Home antivirus is rubbish, so you don’t use it on your work PCs.

Do you?

Have you ever suspected filters that decrypt traffic of being insecure? Canadian boffins agree with you, saying TLS proxies – commonly deployed in both business and home networks for traffic inspection – open up cans of worms.
In their tests, “not a single TLS proxy implementation is secure with respect to all of our tests, sometimes leading to trivial server impersonation under an active man-in-the-middle attack, as soon as the product is installed on a system, write Xavier de Carné de Carnavalet and Mohammad Mannan of the Concordia Institute of Systems Engineering in Montrea.

The trio’s paper (PDF) goes on to say that users could be exposed to man-in-the-middle attacks or other CA-based impersonations.
While the researchers focussed their attention on consumer anti-virus and Web filtering products, The Register reckons at least one of their warnings is borne out in the enterprise space.
It’s not enough that vulnerabilities like POODLE and FREAK are patched by project maintainers, for example: customers of downstream products that happen to use the buggy software have to wait until their specific patches are available.
As de Carnavalet and Mannan write, outdated proxies might “lack support for safe protocol versions and cipher suites, undermining the significant effort spent on securing web browsers.“
The researchers tested eight antivirus and four parental control products (all for Windows), and two products that import a CA root certificate, checking their vulnerability for MITM attacks.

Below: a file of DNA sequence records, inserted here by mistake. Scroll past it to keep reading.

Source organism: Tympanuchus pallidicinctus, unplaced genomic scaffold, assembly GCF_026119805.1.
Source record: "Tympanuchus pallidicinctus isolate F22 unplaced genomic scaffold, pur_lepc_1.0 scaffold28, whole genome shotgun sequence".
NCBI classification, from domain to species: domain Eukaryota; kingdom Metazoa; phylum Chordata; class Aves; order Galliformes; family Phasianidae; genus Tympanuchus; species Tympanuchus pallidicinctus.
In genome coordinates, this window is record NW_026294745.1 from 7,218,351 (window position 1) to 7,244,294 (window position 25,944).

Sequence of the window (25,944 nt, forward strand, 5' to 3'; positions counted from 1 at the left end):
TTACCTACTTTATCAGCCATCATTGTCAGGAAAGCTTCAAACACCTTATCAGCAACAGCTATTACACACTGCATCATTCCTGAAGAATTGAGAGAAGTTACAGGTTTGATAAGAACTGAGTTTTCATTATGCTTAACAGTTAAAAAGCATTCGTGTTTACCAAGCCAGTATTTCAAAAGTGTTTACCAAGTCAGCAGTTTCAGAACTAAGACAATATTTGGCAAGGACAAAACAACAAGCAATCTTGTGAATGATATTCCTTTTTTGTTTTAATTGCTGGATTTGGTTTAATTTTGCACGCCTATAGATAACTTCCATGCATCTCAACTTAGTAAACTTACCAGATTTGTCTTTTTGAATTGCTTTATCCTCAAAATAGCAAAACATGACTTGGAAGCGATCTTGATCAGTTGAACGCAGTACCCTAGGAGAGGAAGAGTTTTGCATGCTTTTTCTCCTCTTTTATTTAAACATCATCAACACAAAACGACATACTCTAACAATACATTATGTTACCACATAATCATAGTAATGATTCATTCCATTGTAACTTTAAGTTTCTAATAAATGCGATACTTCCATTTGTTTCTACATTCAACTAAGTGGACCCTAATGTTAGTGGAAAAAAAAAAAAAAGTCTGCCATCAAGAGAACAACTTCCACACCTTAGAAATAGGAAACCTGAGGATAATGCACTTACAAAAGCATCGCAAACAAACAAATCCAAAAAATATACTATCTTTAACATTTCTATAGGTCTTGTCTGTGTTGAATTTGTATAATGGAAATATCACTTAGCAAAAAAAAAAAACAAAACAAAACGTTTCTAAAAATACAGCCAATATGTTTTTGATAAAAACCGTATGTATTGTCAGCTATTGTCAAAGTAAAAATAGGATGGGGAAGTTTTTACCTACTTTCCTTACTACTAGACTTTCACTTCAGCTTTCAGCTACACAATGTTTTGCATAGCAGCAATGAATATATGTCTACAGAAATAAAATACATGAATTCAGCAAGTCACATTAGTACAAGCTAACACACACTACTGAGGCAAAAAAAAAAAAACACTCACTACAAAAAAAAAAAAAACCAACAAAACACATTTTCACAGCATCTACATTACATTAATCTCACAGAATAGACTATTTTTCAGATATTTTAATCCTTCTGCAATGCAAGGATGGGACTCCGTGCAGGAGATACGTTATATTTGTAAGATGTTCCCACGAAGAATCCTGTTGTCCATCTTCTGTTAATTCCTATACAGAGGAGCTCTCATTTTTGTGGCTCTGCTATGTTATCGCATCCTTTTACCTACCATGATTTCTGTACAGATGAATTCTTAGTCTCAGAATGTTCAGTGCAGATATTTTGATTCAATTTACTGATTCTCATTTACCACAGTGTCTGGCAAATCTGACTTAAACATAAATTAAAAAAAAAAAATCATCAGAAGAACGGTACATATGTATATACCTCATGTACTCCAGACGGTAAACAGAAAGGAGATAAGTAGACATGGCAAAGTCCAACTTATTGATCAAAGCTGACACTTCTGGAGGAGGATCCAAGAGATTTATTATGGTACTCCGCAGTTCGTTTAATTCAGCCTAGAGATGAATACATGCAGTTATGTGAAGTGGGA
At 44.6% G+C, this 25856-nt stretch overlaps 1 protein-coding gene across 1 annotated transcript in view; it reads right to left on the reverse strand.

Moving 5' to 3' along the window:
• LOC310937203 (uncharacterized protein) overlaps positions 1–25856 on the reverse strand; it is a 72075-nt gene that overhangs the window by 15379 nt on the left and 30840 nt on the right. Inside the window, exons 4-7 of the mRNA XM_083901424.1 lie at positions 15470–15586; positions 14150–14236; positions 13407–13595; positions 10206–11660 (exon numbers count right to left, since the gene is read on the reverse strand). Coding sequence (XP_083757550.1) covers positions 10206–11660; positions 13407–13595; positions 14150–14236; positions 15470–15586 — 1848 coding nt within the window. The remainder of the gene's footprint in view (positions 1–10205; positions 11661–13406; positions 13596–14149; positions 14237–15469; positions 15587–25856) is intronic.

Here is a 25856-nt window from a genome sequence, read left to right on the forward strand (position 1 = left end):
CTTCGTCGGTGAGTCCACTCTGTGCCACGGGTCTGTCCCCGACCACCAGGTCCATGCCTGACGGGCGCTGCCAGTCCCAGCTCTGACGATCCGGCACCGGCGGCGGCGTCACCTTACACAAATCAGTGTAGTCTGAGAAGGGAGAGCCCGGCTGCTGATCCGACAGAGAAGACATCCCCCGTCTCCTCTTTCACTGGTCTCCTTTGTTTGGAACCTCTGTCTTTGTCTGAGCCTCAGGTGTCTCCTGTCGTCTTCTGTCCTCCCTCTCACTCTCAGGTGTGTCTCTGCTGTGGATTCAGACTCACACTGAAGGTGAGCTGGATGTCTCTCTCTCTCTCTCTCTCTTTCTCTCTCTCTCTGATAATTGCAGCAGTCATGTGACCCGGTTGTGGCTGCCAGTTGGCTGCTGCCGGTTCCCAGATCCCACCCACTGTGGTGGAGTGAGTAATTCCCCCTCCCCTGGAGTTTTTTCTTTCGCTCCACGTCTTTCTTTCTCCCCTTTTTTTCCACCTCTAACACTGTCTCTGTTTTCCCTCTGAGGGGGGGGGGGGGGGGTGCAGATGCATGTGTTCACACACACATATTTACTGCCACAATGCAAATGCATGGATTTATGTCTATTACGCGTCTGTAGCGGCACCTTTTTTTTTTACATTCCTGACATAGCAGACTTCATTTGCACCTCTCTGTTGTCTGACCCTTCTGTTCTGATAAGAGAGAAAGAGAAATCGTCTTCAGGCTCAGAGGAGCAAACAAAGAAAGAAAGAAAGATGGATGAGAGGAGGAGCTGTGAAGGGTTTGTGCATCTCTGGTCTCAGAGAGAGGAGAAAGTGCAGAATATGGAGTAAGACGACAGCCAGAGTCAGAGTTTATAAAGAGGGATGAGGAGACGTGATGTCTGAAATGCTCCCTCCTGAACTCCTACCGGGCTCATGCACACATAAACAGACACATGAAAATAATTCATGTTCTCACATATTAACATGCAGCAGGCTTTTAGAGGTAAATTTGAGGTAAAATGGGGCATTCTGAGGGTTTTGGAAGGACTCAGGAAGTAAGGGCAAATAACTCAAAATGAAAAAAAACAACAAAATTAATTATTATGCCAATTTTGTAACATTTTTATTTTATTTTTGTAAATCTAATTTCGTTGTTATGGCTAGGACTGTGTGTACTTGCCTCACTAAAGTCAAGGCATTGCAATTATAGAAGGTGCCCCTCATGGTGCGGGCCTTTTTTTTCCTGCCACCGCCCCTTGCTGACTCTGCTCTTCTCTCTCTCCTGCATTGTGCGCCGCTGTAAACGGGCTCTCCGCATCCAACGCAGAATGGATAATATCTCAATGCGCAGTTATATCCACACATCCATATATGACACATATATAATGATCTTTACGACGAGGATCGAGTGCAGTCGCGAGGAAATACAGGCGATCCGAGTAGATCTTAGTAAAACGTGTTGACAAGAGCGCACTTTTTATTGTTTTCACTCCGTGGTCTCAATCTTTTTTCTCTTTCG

The depressing assertion:
We found that four products are vulnerable to full server impersonation under an active man-in-the-middle (MITM) attack out-of-the-box, and two more if TLS filtering is enabled.
Several of these tools also mislead browsers into believing that a TLS connection is more secure than it actually is, by e.g., artificially upgrading a server’s TLS version at the client.
There’s also the matter of how products protect their root certificates’ private key.
It’s not pretty, as the table below shows.

Location

Protection

Access
Avast

CAPI

Exportable key

Admin
AVG

Config file

Obfuscation

Unknown
BitDefender

DER file

Hardcoded passphrase

User
BullGuard AV

DER reg key

Hardcoded passphrase

User
BullGuard IS

DER reg key

Hardcoded passphrase

User
CYBERsitter CER

file

Plaintext

User
Dr Web

CAPI-cert1

Exportable key

Admin
ESET

CAPI

Non-exportable key

Admin
G DATA

Registry

Obfuscated encryption

User
Kaspersky

DER file

Plaintext

User
KinderGate

CER file

Plaintext

User
Net Nanny

Database

Modified SQL Cipher

User
PC Pandora

CAPI-cert

Non-exportable key

Admin
ZoneAlarm

DER file

Plaintext

User
Although key recovery was non-trivial, the authors note “we retrieved four passphrase-protected private keys and a key stored in a custom encrypted SQLCipher database”.
Here’s another treat: “The version of Kaspersky we analyzed in March 2015 continues to act as a TLS proxy when a 30-day trial period is expired; however, after the license expiration, it accepts all certificates, including the invalid ones”.

Although fixed later, people who installed the pre-fix product and never uninstalled it are therefore MITM-vulnerability.
For the home user, de Carnavalet reckons filters that simply block domain names are probably effective enough.
The Register keenly hopes de Carnavalet and Mannan get the chance to repeat their tests against corporate proxies, and will keep some popcorn for just such an event. ®

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